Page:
Within each chapter

  • Informational asides, case studies, research
  • Important terms, steps, laws, best practices, tips, etc.

Chapter closing material

  • Discussion or study questions
  • In-class activities and projects
  • Problem-solution
  • Summary or conclusion
  • Further reading or research

Back Matter

  • Bibliography
  • Glossary
  • Appendices

Preparing Your Manuscript File Names

Manuscript file names should be simple and consistent for all files. Below is a sample title for consistently naming your document files.

BookTitle-PartorChapterName-AuthorInitials.file extension

FinancingSport-FrontMatter-DHJC.docx

FinancingSport-Chapter1-Introduction-DHJC.doc

FinancingSport-Chapter2-ChallengesinProfessionalSport-DHJC.docx

FinancingSport-Chapter3-ChallengesinCollegeSport-DHJC.docx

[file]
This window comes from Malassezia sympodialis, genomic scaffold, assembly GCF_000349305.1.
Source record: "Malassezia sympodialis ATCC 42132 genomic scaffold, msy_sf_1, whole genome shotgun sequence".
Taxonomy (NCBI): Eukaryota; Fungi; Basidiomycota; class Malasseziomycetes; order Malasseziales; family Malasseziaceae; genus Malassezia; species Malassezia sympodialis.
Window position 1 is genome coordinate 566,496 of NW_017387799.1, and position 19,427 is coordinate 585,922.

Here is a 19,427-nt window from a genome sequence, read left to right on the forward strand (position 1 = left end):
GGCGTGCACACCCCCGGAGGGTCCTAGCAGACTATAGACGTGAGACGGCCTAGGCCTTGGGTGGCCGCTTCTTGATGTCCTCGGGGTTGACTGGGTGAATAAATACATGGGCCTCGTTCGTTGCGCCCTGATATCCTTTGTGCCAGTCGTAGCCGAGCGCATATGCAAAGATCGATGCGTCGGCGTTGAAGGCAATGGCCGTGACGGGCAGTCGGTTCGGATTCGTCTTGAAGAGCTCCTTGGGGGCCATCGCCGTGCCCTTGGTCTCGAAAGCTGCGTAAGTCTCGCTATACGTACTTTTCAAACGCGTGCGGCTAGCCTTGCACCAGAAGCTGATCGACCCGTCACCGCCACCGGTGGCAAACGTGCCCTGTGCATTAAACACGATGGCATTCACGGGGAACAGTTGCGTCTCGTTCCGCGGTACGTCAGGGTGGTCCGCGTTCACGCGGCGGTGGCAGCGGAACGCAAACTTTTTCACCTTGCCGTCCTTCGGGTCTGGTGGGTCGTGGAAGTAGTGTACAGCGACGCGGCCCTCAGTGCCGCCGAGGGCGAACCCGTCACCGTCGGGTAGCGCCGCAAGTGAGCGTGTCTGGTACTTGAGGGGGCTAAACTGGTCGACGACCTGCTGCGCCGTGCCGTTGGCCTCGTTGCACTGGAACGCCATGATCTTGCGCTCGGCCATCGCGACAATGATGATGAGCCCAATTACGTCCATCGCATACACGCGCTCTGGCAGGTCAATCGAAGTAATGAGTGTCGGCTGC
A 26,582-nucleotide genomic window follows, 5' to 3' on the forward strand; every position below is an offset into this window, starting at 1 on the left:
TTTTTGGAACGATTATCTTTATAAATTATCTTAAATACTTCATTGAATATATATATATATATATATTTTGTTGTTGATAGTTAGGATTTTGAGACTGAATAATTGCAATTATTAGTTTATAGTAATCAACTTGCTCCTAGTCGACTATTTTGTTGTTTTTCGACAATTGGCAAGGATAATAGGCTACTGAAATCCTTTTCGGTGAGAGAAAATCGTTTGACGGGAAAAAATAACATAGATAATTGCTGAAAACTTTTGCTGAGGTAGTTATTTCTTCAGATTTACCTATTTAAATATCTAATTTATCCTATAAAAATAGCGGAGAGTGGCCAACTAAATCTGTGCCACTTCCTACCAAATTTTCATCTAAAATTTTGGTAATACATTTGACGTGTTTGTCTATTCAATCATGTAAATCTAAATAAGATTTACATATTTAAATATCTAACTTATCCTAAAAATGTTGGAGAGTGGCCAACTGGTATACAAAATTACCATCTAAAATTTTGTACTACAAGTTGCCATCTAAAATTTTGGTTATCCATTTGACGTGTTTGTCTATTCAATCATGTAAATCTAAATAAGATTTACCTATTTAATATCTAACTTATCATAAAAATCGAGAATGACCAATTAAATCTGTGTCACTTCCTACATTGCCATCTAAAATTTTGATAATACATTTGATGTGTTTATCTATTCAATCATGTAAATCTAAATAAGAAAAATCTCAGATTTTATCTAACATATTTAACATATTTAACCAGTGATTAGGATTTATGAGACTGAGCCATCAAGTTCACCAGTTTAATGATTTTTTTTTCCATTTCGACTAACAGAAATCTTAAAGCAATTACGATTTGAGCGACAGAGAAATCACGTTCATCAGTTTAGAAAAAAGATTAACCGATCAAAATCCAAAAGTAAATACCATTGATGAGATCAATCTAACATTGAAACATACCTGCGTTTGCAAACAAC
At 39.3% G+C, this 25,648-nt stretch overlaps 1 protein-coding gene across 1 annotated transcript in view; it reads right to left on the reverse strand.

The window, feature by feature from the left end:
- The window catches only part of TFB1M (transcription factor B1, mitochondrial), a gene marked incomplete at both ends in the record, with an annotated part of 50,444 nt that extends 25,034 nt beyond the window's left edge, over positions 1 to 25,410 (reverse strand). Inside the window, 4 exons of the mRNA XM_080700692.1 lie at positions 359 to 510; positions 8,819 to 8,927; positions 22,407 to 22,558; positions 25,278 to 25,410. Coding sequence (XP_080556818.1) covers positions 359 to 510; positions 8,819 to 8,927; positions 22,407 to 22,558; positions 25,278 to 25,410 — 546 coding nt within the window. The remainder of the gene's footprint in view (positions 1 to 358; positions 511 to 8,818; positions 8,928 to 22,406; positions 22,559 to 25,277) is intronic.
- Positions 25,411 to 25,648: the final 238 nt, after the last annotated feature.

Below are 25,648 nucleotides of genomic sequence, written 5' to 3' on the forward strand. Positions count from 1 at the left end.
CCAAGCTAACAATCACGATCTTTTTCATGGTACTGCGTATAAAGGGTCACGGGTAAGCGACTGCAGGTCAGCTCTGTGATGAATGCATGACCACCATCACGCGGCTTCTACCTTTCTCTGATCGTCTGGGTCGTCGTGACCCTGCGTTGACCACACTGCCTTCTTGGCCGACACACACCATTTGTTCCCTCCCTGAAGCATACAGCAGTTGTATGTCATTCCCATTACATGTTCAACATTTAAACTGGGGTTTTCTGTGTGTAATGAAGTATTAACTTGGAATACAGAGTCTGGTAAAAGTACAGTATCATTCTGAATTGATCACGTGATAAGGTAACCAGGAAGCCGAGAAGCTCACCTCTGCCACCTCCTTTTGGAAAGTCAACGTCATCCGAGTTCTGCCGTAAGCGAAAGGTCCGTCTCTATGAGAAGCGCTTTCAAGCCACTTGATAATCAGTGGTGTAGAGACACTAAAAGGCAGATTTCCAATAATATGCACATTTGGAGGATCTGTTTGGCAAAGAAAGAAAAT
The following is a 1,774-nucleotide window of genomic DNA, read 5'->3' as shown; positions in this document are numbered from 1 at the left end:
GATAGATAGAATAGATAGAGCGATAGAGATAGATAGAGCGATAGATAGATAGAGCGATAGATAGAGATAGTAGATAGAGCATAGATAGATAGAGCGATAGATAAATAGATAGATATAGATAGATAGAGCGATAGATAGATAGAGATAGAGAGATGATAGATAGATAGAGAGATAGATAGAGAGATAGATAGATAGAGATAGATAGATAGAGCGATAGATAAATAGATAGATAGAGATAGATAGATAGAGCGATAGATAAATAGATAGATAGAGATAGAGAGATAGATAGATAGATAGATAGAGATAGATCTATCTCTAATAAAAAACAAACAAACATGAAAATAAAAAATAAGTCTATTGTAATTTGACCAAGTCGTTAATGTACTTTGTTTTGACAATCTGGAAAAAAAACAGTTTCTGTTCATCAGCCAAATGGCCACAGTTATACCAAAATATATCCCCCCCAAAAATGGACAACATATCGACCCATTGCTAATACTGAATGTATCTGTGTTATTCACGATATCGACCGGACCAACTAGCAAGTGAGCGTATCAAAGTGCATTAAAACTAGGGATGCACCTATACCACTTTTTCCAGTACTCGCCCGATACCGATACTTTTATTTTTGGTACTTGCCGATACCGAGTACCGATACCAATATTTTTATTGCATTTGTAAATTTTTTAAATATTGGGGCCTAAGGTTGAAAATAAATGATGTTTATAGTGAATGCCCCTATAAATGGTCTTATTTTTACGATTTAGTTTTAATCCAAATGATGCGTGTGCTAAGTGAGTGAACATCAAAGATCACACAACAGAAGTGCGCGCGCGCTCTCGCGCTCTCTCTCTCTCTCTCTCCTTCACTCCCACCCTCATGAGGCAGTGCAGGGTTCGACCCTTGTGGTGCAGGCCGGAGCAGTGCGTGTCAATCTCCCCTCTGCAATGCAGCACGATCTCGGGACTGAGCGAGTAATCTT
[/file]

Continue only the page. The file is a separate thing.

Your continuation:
Exhibits should also be simple and consistent for all files submitted. The standard format is as follows.

ExhibitTypeChapter#.Element#-Title.file extension

Figure 2.1-JohariWindow.jpg

Photo 3.3 Heinz Field.png

Table 1.4-ADAStadiumRules.tiff

Exhibit 1.1 Estimated Premium Seating Revenue for Dallas Cowboys.jpeg

Writing Resources

Please refer to and follow the APA Style Manual in preparing your manuscript. Where APA does not address a style question, refer to FiT Publishing House Style, which addresses many aspects of common usage of brand names, and other style issues. Further, if you have not found a satisfactory answer to your style or grammar question, consult the latest edition of the Chicago Manual of Style

Visual Elements

Figures, tables, graphs, photos and other visual elements can greatly enhance a textbook. However, if the photo adds little to understanding or does not enhance or relate to the text at all, it becomes merely a distraction. Before you include photos or other visual elements, ensure that they are salient to understanding concepts or topics, and refer to these elements in the text.